This reply seemed to satisfy him and he broke into a half smile, perhaps satisfied that he had imparted the first military lesson to yet another soul. Satisfied that I’d learned the first lesson, he introduced himself. He was Subedar Kripal Singh Rawat, from 9th Battalion The Kumaon Regiment, a drill instructor in the Academy.

Now came the formalities. Call letter was demanded and produced. The box and other small pieces of baggage were deposited into a waiting truck while he jotted down something in the papers lying on the table.

Soon he and I both were done with our respective tasks. I looked at him expectantly and he told me that we would move after waiting for the Goa Express to come in at 4:30pm. There was about an hour to kill. I took permission and went across the road to the nearest phone booth to call up home so that I could let them know I had reached safe and sound.

The phone call went by in a blur of mixed emotions that cannot really be described. It was my first contact with my parents from my new home. I can’t say for sure whether they too saw it that way. Especially with my Dad, I could never be sure. He is exceptionally ‘gifted’ when it comes to conversations with me. This day too it was more an interrogation than a conversation!

It went something like this:-

He: Did you have the Dosas at Manmad? (Yes, this was the opening question!)

I: Yes

He: Where are you now?

I: Reached.

He: Koi aaya tere ko lene ke liye? (Did anyone come to pick you up?)

He too had no idea about how military receptions worked

I: Haan, will be leaving shortly.

He: Ok, tera bill badh raha hoga. Phone rakh de ab. Call me once you reach the Academy. (Your bill must be increasing. Disconnect now. Call me once you reach the Academy)

I: Ok Dad.

The next call home would happen 11 days later.

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Re: The Autobiography Of A Killer

Postby Manmohan » 19 May 2019 08:58

For the time being however, I was blissfully unaware of this as I walked back towards the reception and the uniformed uncle. Wait, Kripal Singh Saab was what he had told me to address him as. No more ‘uncle’ business. Glad I hadn’t actually called him uncle!

Soon after Dad disconnected, I had dialled ‘her’ number as well. I knew she would be in college at this hour, but hoping against hope, decided to take a chance. Nope. She wasn’t home, her mother replied. Hearing ‘her’ voice too would have to wait for some time. Even though I knew ‘she’ wouldn’t be there, yet I was sad I wasn’t able to speak to ‘her’.

HO GAYI BAAT? (Spoken home?)

Damn, it would take a while to get used to this booming voice. Even for someone like me who came from a loud Punjabi family.

Ji Saab, I replied.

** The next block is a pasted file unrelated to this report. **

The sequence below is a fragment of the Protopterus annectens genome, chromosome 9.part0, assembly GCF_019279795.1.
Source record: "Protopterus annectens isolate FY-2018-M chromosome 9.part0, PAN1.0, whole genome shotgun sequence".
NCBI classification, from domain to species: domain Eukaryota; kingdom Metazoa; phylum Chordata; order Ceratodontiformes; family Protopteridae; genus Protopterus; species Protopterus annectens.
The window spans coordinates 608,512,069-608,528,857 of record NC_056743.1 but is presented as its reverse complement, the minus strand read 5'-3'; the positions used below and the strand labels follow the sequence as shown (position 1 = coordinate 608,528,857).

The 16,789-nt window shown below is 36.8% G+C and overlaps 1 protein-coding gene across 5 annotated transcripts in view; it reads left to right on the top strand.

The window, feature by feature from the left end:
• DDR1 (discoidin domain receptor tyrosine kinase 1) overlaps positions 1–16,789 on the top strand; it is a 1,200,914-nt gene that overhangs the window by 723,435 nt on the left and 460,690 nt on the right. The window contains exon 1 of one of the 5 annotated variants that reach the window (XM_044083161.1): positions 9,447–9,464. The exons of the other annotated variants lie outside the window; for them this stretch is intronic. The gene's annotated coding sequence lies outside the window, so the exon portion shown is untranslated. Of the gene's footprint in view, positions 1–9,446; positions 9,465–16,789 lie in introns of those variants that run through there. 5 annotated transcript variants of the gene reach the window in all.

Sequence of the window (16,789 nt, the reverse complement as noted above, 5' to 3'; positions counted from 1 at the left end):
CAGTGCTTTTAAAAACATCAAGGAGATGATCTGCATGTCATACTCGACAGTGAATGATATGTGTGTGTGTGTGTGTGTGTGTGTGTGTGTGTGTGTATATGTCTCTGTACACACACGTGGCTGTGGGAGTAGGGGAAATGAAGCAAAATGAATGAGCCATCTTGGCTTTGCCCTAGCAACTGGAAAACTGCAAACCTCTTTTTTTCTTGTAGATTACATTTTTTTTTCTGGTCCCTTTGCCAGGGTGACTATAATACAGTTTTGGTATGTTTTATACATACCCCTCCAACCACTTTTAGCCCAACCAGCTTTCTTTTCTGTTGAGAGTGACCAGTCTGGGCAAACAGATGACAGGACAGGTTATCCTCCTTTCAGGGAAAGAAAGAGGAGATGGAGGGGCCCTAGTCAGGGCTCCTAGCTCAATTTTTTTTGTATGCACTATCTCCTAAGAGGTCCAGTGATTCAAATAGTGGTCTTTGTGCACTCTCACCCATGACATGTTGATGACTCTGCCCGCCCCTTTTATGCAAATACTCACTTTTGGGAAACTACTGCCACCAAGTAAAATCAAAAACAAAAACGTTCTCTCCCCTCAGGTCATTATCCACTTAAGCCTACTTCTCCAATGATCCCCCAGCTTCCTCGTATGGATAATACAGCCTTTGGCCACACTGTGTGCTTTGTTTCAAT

A moment of silence followed as he probably realized my mental state. I was down in the dumps. Home as I knew it, was more than 1,500km away. And I still had no clue what the new ‘home’ looked like. To pile on it all, the much needed balm of hearing ‘her’ voice again too had eluded me.

BAITHO (Sit)

Compliance on my part was instantaneous, partly because of the loud authoritative voice, and partly because my back was killing me. Yes, this realization suddenly dawned on me the moment my backside made contact with the plastic chair.

Kripal Singh Saab had given me the stare of death when I started searching for a coolie to put my box in the truck. No words were exchanged. I had automatically ‘volunteered’ to help the lone orderly manhandle my box into the truck.

Aap Kahan Ke Rehne Wale Hain, Cadet? (Where do you belong to, Cadet?)

Did I just detect a tinge of softness in the voice?

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Re: The Autobiography Of A Killer

Postby Manmohan » 25 May 2019 18:37

Delhi se, Saab.’ The ‘Saab’ came more naturally this time

What followed was about half an hour of conversation before Subedar Kripal Singh and I would officially become instructor and instructed later in the day. Apparently, his own son too had just appeared for the UPSC entrance exam for the next NDA course.

Aapne numerology ke baare mein suna hai? (Have you heard about numerology?)

I knew a bit about numerology. Ok, so my knowledge was limited to the fact that I had heard of the term. But that was the exact answer I suspect he was hoping for.

I had merely said yes when he launched into his own numerological analysis about the prospects of his son clearing the exam. He worked and re-worked some numbers on a sheet of paper and came up with a 70% chance of success for him.
Conversation then veered on to my family background. He seemed genuinely surprised to learn that no one from my family had been in uniform. His eyes grew even wider when I told him about my marks in Class XII Board Examination and the BCA Course in Delhi University which I left to be here.

I in turn asked him about life in uniform in general and life as a cadet in particular. All he did was smile and say, ‘You will soon find out’.

Of course I would .. and how!

Soon the Goa Express too arrived. We waited for exactly half an hour before concluding that no one in the just arrived passengers was headed to the NDA. It was time to wind up the reception and head towards Khadakwasla on the outskirts of Pune, where the National Defence Academy stood.